How can I get seeds for special tomato varieties?
You can also get seeds from old or foreign tomato varieties in specialist shops. You are sure to find what you are looking for at a market in your holiday country. With foreign varieties, however, be sure to consider the climatic conditions for the desired tomato plants. Not every species from southern countries grows without problems in the relatively cool north of Germany.
On many websites you will find growers of special tomato varieties who often sell organic quality seeds. Visit local markets, you can also get fruits and seeds there. You can try to get the seeds from tomatoes bought there. For this, however, the fruits must be fully ripe, otherwise the seeds obtained may not be able to germinate. This also applies, by the way, if you want to get seeds from your own tomatoes.
Step-by-step instructions – sowing tomatoes
- Fill the cultivation vessel a few centimeters high with special cultivation soil
- Plant the seeds individually in approx. ½ cm deep holes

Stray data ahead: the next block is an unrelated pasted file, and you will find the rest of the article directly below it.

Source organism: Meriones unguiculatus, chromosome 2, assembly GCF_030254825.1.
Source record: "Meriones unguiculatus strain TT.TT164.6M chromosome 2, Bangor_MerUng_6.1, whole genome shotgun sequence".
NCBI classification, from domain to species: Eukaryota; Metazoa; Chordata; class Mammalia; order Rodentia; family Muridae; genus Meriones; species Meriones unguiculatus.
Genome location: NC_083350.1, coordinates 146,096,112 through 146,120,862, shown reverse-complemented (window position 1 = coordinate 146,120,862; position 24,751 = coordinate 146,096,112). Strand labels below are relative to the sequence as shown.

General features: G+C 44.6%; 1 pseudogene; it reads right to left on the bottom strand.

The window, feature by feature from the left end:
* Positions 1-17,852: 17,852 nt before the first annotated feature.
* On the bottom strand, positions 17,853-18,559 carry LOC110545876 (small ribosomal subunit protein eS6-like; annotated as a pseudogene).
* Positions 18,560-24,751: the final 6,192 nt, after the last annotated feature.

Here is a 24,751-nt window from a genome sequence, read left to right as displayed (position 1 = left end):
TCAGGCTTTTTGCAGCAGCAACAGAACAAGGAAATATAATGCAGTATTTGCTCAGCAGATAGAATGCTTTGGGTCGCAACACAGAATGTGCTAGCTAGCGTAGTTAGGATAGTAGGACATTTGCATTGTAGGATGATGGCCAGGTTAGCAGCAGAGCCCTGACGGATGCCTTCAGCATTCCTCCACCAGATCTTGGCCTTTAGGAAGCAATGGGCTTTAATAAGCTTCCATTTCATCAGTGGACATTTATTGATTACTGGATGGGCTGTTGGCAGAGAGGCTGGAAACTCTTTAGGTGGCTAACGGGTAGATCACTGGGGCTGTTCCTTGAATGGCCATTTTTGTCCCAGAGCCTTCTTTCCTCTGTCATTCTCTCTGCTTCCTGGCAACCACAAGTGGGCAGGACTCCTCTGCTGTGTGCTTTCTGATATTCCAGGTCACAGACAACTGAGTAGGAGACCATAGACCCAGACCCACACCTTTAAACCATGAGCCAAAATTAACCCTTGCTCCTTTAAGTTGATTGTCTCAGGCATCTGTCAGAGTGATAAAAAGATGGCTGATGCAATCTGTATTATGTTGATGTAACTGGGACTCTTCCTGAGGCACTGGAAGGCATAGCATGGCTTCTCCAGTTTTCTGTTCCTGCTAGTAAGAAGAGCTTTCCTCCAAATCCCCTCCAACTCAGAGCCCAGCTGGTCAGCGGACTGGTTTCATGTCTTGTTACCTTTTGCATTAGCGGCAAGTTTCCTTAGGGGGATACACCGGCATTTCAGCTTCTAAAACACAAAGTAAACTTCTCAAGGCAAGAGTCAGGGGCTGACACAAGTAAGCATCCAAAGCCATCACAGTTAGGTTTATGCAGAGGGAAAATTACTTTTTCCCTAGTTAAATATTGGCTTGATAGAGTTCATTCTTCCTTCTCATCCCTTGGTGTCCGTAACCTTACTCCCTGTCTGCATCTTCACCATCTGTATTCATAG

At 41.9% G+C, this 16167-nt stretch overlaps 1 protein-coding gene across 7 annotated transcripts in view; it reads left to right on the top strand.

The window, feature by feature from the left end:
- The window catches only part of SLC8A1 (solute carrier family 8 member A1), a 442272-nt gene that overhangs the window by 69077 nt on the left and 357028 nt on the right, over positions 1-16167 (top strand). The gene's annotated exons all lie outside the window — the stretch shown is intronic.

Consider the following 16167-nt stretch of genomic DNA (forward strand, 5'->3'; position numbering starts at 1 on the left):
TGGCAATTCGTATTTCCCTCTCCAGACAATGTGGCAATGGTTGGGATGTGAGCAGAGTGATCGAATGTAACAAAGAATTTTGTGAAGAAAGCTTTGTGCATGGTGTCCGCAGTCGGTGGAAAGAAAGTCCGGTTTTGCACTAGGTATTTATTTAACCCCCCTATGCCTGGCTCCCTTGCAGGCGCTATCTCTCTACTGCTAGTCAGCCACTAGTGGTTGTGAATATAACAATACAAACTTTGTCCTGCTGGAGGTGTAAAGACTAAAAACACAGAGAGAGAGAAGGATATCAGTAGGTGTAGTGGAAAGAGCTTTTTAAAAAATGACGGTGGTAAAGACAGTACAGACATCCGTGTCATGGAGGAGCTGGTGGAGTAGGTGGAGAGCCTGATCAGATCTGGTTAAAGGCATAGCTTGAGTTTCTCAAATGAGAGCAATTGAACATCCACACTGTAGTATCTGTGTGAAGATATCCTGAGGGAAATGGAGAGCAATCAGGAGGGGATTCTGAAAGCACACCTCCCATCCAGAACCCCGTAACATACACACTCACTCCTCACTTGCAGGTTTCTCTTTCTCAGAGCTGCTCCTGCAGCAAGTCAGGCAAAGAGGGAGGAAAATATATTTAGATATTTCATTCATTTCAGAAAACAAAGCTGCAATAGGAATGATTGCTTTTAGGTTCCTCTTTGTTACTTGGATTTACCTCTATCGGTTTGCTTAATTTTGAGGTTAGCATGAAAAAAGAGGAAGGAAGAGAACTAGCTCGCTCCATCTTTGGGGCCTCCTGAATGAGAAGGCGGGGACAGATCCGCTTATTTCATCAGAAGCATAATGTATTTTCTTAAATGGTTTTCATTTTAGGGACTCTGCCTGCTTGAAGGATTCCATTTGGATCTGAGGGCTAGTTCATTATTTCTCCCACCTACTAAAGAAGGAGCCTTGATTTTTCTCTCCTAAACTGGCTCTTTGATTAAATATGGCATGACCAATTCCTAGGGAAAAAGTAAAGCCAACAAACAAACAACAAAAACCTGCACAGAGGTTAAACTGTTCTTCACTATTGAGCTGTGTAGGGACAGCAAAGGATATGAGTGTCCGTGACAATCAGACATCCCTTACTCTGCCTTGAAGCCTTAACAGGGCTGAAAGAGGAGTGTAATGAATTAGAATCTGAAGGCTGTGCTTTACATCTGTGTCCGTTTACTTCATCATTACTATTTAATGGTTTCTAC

- Cover approx. ½ cm thick with potting soil
- Pour carefully or moisten with a spray bottle
- put in a warm and bright place
- Keep substrate evenly moist (pour or spray)
- Germination time: 3 to 10 days
- Germination temperature: 18 °C to 21 °C
After about 3 weeks, the little plants have already developed well. Now the cultivation vessel is slowly becoming too small for the many shoots. So that the seedlings do not die and do not prevent each other from growing, they must be repotted. This process is also called pricking. They are isolated, that is, each individual shoot is planted in a pot.
You should pay attention to this when pricking:
- first leaves of the plant must be fully developed
- otherwise there is a risk that the plant will die
- You will need clay or plastic pots about 10 cm in size
- Pricking soil and fertilizer support growth
- Loosen the soil or sieve it beforehand
- Carefully loosen and lift out the plants, taking care not to crush them
- Shorten roots to 2 to 3 cm
- make a small hole in the pricking soil and insert the plant
- Press the soil down lightly, cover the roots with soil
- Water the plant and return it to a warm, bright spot